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Join Trying Together for an evening of engaging dialogue on Thursday, September 27 from 5:00 – 7:00 p.m. at The Frick Art and Historical Center.
The P.R.I.D.E. Program Speaker Series will welcome Dr. Erin N. Winkler, professor of African & African Diaspora Studies and Urban Studies at the University of Wisconsin-Milwaukee, to discuss how adults can be intentional in discussing race with young children.
P.R.I.D.E. Speaker Series Event Schedule:
- 5:00 – 5:30 p.m. Networking and Registration
- 5:30 – 7:00 p.m. Keynote by Dr. Erin Winkler, followed by Q&A
Ticket sales will open on Thursday, September 6 for this Speaker Series event.
If interested in exploring this topic farther, join us for “UnConference: Being intentional about race and young children” on Saturday, September 29, 2018. This full day professional development features workshops by Dr. Erin Wrinkler, P.R.I.D.E., Sheba Gittens, Frick Pittsburgh and Edo Scribes & Pleasantries, LLC. If you choose to register for the UnConference, your registration for this speaker event is included.
Please contact UnConference Director Yu-Ling Cheng at firstname.lastname@example.org or call 412-421-3889.
About Dr. Erin Winkler
Erin N. Winkler is associate professor of African & African Diaspora Studies and Urban Studies at the University of Wisconsin-Milwaukee. She earned her Ph.D. in African American Studies at the University of California-Berkeley and was a postdoctoral fellow in African American Studies at Northwestern University. She is author of the book, Learning Race, Learning Place: Shaping Racial Identities and Ideas in African American Childhoods. She has recently consulted for the new Smithsonian National Museum of African American History and Culture, working to train museum staff to have productive conversations about race and racism with visitors of all ages and backgrounds (2016), and servings as an instructor in the Museum’s week-long workshop for K-12 teachers, “Let’s Talk: Teaching Race in the Classroom” (2017).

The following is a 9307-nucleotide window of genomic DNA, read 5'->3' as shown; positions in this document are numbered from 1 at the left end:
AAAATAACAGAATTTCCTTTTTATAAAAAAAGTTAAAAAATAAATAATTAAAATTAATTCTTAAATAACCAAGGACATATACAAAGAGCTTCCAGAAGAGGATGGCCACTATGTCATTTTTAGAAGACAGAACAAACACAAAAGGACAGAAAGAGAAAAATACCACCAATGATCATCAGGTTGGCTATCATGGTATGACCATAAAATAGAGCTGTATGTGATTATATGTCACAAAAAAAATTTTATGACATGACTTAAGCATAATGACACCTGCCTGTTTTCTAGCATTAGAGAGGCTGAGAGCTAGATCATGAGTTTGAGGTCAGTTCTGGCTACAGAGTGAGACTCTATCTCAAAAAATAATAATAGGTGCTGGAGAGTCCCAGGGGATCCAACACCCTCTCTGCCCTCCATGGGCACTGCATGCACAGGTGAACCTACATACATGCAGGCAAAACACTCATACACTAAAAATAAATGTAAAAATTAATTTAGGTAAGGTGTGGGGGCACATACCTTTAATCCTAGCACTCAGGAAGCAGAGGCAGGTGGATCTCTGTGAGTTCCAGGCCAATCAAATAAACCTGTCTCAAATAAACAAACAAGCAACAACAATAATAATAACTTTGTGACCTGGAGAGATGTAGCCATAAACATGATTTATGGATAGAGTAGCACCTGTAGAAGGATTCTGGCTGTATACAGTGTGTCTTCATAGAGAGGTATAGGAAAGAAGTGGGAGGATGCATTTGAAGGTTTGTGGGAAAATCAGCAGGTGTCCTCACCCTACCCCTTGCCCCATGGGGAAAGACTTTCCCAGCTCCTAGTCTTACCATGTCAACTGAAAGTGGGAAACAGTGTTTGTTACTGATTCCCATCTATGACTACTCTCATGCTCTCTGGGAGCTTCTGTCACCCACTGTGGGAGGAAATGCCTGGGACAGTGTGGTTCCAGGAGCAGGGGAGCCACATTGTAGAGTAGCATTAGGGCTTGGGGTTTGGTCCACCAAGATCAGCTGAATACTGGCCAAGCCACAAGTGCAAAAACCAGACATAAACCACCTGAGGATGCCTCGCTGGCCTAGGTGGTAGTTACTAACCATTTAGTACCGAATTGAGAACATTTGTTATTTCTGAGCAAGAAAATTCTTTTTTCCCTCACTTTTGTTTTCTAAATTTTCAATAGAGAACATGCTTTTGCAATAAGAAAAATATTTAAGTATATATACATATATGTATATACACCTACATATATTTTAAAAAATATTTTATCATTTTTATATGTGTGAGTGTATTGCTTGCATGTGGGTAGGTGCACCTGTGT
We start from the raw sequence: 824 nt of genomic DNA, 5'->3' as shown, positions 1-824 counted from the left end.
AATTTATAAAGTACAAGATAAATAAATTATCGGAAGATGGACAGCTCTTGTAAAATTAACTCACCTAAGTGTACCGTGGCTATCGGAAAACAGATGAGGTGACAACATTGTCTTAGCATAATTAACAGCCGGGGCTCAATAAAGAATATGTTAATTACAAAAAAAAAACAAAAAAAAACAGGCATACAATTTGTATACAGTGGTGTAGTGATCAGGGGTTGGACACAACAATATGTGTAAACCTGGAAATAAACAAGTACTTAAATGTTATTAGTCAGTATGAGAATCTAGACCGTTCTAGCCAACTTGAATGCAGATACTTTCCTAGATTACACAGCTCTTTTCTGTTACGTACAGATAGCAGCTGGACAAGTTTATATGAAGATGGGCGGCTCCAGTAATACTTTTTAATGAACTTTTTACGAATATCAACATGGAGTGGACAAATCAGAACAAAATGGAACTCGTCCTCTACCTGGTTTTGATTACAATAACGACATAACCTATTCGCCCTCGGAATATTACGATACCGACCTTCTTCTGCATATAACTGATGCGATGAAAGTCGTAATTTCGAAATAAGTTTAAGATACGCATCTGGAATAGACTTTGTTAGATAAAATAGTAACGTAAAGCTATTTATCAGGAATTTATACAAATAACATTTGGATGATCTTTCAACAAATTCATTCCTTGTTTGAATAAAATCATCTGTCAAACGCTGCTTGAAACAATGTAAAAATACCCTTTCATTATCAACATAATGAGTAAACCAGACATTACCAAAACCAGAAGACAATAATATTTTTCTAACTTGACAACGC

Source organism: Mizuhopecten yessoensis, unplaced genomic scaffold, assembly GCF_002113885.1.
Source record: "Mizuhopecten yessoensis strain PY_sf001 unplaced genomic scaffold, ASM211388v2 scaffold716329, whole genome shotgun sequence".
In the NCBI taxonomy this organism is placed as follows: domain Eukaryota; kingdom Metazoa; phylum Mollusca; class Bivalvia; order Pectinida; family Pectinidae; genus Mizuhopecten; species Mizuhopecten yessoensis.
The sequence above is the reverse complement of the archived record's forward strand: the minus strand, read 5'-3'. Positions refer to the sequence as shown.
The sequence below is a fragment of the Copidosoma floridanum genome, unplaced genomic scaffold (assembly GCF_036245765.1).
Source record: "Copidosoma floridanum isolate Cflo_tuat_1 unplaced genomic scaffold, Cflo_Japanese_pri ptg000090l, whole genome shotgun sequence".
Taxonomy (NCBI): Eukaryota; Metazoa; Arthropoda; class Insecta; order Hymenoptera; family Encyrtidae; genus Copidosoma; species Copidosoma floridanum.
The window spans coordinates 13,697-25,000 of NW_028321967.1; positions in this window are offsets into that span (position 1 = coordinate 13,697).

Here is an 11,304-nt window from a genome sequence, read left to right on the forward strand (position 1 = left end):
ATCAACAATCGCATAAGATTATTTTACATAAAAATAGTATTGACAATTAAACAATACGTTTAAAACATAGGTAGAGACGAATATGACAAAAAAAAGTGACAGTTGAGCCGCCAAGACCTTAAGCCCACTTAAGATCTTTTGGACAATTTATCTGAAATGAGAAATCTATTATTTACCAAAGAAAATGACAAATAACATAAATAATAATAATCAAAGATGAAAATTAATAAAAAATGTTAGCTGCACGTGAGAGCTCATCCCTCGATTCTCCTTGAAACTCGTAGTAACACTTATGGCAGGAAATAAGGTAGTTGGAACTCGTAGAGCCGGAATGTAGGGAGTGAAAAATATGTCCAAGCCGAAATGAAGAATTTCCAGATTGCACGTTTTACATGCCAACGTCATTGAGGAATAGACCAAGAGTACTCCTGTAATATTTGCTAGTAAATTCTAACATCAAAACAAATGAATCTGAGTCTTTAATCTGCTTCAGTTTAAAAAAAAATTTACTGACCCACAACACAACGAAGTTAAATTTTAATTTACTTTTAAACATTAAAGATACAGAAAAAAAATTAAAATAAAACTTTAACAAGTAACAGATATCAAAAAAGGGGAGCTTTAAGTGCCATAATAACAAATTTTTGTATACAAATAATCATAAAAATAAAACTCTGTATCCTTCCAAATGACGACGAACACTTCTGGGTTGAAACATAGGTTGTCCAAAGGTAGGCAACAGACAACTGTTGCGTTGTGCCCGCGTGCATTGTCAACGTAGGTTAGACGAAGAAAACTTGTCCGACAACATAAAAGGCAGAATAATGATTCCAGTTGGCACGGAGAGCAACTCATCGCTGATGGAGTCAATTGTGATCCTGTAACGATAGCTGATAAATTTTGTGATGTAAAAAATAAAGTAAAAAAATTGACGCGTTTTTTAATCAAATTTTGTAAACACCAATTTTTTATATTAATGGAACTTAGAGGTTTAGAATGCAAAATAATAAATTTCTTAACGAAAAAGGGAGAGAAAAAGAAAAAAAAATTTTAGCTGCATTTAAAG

The P.R.I.D.E. Program is part of the University of Pittsburgh Office of Child Development within the School of Education. At P.R.I.D.E. our focus is on helping young Black children, aged 3 to 8, develop a positive racial identity. Studies have shown that when children are socialized to embrace their race, ethnicity, and heritage, it can lead to numerous positive outcomes. This event is part of the P.R.I.D.E. Speaker Series, which invites parents, caregivers, educators, and the community at-large to learn about and engage in discussions about race, education, and young children. P.R.I.D.E is part of the University of Pittsburgh Office of Child Development within the School of Education.